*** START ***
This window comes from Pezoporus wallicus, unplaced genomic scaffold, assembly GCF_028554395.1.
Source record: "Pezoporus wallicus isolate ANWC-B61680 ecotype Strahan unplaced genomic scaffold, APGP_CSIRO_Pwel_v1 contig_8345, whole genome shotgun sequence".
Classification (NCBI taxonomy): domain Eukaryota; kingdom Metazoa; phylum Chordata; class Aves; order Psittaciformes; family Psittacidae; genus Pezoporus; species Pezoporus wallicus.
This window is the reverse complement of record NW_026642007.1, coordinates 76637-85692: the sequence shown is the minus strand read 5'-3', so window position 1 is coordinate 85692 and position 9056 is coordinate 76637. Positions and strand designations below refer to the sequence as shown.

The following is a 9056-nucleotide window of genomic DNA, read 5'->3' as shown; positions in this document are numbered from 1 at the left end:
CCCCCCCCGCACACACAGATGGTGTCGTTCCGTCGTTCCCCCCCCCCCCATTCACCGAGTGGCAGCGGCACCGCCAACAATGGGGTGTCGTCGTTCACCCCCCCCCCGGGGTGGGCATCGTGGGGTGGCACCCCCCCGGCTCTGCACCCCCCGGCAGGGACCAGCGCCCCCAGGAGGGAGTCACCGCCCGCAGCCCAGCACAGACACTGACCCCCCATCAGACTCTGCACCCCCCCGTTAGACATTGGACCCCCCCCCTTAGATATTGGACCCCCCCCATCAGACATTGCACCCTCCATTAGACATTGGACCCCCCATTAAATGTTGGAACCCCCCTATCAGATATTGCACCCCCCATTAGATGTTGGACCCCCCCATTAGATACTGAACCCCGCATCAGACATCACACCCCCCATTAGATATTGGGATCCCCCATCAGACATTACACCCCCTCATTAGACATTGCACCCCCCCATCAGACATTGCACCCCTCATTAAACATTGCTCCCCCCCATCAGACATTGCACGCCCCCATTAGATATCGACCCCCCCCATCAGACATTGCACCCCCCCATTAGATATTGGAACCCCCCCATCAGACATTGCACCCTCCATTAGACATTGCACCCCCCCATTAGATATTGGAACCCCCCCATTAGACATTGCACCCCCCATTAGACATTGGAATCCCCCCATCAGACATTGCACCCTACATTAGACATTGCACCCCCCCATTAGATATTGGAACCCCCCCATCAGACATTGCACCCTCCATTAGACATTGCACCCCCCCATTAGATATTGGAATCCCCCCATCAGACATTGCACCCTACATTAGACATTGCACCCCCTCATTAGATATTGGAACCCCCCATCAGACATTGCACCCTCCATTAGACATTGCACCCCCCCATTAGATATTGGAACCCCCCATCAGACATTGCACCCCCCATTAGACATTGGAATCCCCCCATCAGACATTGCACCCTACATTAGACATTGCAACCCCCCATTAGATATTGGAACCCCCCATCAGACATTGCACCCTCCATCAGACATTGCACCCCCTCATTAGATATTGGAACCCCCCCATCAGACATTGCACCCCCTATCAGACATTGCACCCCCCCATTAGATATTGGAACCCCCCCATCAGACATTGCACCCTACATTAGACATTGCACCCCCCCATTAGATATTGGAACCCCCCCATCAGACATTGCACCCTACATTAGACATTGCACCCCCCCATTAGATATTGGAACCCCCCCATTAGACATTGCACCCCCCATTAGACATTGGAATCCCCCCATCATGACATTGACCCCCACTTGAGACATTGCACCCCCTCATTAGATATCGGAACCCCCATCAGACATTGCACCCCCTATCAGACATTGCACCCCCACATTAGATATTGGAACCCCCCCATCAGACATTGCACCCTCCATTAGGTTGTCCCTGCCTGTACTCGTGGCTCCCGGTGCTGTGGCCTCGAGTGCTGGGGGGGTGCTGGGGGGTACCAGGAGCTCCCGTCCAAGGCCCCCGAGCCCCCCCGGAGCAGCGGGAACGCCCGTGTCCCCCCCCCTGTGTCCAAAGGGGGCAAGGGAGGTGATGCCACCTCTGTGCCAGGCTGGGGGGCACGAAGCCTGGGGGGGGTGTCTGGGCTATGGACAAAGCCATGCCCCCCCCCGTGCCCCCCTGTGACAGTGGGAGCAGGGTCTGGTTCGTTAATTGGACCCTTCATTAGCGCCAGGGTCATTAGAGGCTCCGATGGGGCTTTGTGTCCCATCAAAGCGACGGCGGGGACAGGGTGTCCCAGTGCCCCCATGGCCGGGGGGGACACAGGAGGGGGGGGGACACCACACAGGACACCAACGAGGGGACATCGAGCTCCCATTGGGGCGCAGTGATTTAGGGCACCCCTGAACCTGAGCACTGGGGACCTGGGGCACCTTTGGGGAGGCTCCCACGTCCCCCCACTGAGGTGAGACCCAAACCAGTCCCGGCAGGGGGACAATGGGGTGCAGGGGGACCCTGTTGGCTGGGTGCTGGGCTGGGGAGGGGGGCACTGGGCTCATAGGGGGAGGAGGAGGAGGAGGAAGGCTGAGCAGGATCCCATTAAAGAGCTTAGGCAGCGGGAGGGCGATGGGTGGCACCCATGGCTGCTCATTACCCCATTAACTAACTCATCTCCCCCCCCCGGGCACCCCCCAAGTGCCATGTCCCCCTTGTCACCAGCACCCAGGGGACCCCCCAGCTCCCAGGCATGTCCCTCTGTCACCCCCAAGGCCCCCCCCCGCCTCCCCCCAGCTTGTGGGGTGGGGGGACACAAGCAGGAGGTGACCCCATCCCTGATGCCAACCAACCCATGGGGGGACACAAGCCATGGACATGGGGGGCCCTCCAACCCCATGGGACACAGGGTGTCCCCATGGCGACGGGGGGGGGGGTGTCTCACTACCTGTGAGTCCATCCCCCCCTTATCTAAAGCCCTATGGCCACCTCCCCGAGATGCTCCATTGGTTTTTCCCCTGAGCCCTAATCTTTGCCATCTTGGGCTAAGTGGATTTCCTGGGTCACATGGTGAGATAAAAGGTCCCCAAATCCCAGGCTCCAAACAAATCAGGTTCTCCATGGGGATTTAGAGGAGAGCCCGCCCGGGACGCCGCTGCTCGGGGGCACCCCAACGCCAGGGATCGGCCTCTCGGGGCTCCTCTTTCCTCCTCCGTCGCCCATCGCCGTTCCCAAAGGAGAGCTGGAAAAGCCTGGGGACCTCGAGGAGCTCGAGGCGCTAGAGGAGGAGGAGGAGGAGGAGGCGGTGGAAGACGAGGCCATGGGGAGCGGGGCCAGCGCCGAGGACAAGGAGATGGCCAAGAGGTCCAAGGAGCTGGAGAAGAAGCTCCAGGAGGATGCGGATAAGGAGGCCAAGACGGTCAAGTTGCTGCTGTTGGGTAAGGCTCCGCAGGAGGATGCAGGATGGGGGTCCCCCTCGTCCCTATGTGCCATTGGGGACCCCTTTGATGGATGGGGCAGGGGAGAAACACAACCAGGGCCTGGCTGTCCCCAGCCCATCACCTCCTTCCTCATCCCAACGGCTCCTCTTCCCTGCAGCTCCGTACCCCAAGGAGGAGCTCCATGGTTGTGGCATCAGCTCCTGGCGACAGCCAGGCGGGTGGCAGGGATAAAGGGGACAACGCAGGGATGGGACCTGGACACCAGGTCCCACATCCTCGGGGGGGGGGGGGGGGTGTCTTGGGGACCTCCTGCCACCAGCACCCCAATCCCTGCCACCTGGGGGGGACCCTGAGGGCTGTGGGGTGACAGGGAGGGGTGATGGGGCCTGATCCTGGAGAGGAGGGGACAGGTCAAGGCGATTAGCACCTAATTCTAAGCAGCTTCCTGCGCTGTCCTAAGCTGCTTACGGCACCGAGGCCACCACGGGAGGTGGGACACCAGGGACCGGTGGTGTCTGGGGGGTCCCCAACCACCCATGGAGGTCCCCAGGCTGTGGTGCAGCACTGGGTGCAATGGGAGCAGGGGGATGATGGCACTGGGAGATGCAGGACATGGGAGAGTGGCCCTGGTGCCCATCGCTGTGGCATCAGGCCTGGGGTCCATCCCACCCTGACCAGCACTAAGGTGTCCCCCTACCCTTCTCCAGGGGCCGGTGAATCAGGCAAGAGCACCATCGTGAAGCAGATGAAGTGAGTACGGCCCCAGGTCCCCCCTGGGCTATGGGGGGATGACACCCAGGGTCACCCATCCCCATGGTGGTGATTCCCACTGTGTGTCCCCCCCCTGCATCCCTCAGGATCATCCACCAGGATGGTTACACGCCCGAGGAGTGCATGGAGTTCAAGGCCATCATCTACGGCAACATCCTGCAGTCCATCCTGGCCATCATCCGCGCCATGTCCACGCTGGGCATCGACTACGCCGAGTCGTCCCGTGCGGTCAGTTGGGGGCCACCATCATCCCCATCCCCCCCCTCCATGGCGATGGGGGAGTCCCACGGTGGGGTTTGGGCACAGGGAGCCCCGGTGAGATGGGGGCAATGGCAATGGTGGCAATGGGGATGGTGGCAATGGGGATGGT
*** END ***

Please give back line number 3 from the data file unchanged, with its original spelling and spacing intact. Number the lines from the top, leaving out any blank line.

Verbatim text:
Classification (NCBI taxonomy): domain Eukaryota; kingdom Metazoa; phylum Chordata; class Aves; order Psittaciformes; family Psittacidae; genus Pezoporus; species Pezoporus wallicus.